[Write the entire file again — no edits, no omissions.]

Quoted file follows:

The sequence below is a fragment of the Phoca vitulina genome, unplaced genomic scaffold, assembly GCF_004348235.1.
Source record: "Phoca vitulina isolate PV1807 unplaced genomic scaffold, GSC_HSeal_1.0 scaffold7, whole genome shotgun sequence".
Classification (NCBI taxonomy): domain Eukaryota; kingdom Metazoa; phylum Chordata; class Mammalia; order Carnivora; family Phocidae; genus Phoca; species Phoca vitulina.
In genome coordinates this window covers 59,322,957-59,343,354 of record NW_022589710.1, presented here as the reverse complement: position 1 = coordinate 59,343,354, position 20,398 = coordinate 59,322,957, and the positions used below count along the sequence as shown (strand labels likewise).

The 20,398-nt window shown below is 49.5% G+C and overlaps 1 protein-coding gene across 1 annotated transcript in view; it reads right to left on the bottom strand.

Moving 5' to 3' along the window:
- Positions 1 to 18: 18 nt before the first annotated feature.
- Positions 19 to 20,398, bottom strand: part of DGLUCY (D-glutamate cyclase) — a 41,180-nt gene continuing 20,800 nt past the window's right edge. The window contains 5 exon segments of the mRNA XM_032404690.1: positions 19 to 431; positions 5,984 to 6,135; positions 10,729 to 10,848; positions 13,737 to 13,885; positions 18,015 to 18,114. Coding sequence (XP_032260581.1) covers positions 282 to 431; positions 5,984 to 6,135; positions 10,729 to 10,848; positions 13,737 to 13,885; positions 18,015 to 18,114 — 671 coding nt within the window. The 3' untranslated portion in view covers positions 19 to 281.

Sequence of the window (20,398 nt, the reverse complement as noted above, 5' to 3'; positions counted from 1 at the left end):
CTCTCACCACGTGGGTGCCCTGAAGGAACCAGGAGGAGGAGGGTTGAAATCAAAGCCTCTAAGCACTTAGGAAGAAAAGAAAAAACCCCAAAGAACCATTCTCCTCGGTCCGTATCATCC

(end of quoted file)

The sequence below is a fragment of the Phoca vitulina genome, unplaced genomic scaffold, assembly GCF_004348235.1.
Source record: "Phoca vitulina isolate PV1807 unplaced genomic scaffold, GSC_HSeal_1.0 scaffold7, whole genome shotgun sequence".
Classification (NCBI taxonomy): domain Eukaryota; kingdom Metazoa; phylum Chordata; class Mammalia; order Carnivora; family Phocidae; genus Phoca; species Phoca vitulina.
In genome coordinates this window covers 59,322,957-59,343,354 of record NW_022589710.1, presented here as the reverse complement: position 1 = coordinate 59,343,354, position 20,398 = coordinate 59,322,957, and the positions used below count along the sequence as shown (strand labels likewise).

The 20,398-nt window shown below is 49.5% G+C and overlaps 1 protein-coding gene across 1 annotated transcript in view; it reads right to left on the bottom strand.

Moving 5' to 3' along the window:
- Positions 1 to 18: 18 nt before the first annotated feature.
- Positions 19 to 20,398, bottom strand: part of DGLUCY (D-glutamate cyclase) — a 41,180-nt gene continuing 20,800 nt past the window's right edge. The window contains 5 exon segments of the mRNA XM_032404690.1: positions 19 to 431; positions 5,984 to 6,135; positions 10,729 to 10,848; positions 13,737 to 13,885; positions 18,015 to 18,114. Coding sequence (XP_032260581.1) covers positions 282 to 431; positions 5,984 to 6,135; positions 10,729 to 10,848; positions 13,737 to 13,885; positions 18,015 to 18,114 — 671 coding nt within the window. The 3' untranslated portion in view covers positions 19 to 281.

Sequence of the window (20,398 nt, the reverse complement as noted above, 5' to 3'; positions counted from 1 at the left end):
CTCTCACCACGTGGGTGCCCTGAAGGAACCAGGAGGAGGAGGGTTGAAATCAAAGCCTCTAAGCACTTAGGAAGAAAAGAAAAAACCCCAAAGAACCATTCTCCTCGGTCCGTATCATCC